With two weeks to go before the election, what voters don't want is more glib words and more mud-slinging. What they do want is for one of the candidates to offer a good reason to vote for him. "I'm not as bad as the other guy" won't cut it.
Barack Obama's 2008 slogan, "Yes we can," was based on the premise that he could bring us together. Yet it's pretty clear we haven't made much progress on that front -- and maybe things have never been worse.
Where the blame lies for that is a matter of opinion. But unity and cooperation are still what voters want more than anything.
As the Economist observed, "The closing weeks of this campaign promise to be both exciting and ugly. In place of soaring rhetoric about what can be done, expect to hear about what cannot. Somebody has to win in the end, but nobody will be setting this election to music."
Neither President Obama's name-calling nor Mitt Romney's pleas for fiscal discipline will turn the tide. In one of Mr. Romney's latest ads, his runningmate, Paul Ryan, declares: "We can't keep spending and borrowing like this. We can't just keep spending money we don't have." And why not, may I ask? We've gotten away with it so far.
It's true that the economy is an important issue, and the president is doing his best to divert attention from the dismal numbers and toward Mitt Romney's personal and business failings. He's pounding away with some pretty nasty stuff to show that Mr. Romney is out of touch with a vast swath of the American people.
And up until the first debate, the challenger let him get away with this line of attack. But then he suddenly discovered what he could bring to the presidency that Barack Obama has only talked about: cooperation, the one thing the American people want above all others.
In talking about how he got his health-care plan for Massachusetts through the state legislature, Mr. Romney said: "First of all, I like the way we did it in my state. I like the fact that we had Republicans and Democrats come together and work together. What you [President Obama] did instead was to push through a plan without a single Republican vote. ...So entirely on a partisan basis, instead of bringing America together and having discussed an important topic, you pushed through something that you and Nancy Pelosi and Harry Reid thought was the best answer.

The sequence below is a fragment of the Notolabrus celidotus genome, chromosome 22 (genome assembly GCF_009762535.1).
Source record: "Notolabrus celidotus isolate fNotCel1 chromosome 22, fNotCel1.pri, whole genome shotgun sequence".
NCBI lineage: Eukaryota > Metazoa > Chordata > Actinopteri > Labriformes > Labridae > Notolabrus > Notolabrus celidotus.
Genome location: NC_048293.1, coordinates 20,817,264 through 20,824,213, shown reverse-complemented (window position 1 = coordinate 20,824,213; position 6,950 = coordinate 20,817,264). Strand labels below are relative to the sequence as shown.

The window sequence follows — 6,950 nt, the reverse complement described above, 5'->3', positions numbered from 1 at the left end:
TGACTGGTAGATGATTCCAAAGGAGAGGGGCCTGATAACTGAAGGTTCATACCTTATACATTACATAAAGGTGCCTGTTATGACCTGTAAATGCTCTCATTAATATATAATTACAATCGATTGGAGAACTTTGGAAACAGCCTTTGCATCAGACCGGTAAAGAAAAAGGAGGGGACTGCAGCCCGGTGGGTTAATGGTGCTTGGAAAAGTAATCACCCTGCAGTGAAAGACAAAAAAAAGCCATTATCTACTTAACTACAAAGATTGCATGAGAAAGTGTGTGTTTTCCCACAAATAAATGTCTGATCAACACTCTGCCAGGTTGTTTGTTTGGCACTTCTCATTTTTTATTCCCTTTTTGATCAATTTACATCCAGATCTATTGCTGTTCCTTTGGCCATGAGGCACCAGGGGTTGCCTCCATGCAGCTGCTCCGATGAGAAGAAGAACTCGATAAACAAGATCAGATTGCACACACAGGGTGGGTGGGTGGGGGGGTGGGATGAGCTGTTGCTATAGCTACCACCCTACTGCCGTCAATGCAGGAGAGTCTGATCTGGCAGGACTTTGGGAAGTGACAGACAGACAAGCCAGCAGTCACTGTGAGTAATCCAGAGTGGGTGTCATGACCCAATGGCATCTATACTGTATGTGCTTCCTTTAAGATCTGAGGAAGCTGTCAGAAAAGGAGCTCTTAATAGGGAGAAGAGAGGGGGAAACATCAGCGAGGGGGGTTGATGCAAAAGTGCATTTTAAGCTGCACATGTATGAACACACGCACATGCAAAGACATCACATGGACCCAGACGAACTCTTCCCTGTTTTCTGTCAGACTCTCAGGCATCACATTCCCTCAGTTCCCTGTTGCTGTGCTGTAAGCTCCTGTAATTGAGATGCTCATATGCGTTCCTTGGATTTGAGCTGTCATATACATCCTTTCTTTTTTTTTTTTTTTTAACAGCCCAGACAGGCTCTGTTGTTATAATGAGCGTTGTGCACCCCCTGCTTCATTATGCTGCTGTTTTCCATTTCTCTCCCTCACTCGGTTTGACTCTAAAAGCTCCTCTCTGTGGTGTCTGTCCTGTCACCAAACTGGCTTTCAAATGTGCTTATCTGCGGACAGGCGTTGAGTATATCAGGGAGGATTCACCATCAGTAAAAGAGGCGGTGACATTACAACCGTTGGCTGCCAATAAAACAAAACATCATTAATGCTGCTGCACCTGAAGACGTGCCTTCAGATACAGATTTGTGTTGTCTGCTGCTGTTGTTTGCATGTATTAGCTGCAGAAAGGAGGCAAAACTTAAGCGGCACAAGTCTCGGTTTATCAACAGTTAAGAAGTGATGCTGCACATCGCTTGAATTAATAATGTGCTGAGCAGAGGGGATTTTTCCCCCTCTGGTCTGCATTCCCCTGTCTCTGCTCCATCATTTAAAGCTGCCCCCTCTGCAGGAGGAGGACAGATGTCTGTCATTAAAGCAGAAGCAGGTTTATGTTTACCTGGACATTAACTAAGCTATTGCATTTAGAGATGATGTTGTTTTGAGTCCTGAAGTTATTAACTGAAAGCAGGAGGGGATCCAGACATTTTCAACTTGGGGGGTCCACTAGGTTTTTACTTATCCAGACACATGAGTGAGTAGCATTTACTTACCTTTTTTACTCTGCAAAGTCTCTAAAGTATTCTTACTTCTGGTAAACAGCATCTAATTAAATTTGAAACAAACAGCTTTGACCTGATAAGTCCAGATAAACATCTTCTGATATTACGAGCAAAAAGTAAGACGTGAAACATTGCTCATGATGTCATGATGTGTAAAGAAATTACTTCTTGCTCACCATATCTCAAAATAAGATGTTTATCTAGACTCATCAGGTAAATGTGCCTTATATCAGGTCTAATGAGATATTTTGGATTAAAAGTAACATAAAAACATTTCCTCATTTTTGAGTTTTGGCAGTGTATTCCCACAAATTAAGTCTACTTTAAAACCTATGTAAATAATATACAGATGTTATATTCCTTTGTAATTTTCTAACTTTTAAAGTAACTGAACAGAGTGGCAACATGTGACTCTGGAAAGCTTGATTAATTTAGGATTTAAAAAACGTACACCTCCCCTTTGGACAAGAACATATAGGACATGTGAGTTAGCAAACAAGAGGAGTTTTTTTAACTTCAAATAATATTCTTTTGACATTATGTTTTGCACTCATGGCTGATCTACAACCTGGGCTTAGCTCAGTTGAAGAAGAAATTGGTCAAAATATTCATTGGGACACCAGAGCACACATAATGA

"What we did, in a legislature 87% Democrats, we worked together. Two hundred legislators in my legislature -- only two voted against the plan by the time we were finished."
So the strategy Mr. Romney should employ in the homestretch, under the banner "Let's work together," is to stress how he was able to work with both sides of the aisle in Massachusetts for the greater good and how he'll do the same thing as president.
And what would be even more effective would be to feature a Democratic testimonial in his ads to show how he brought both sides together. That's the tack Sen. Scott Brown has been effectively employing against his opponent Elizabeth Warren in Mr. Romney's home state.
In one commercial in a series of such testimonials, a former Democratic district attorney from Bristol County says: "We need a person like Scott Brown that 's going to say, "I don't care whose idea it is . I don't care if it's left or right, Democrat or Republican. This is a good idea; it's going to help people that are suffering.'"
John Cassidy, a columnist for The New Yorker, wrote a piece for the Financial Times the other day in which he poked a little fun at Mr. Romney's metamorphosis. Depicting himself as a Romney operative, he said "the dynamics of the marketplace have shifted in our favor just as we hoped they would. Ah, the power of marketing. Let nobody say you can't sell politicians like soap powder."
The last person who actually believed there was no connection between selling soap and selling politicians was Adlai Stevenson. And we know how well his campaigns turned out.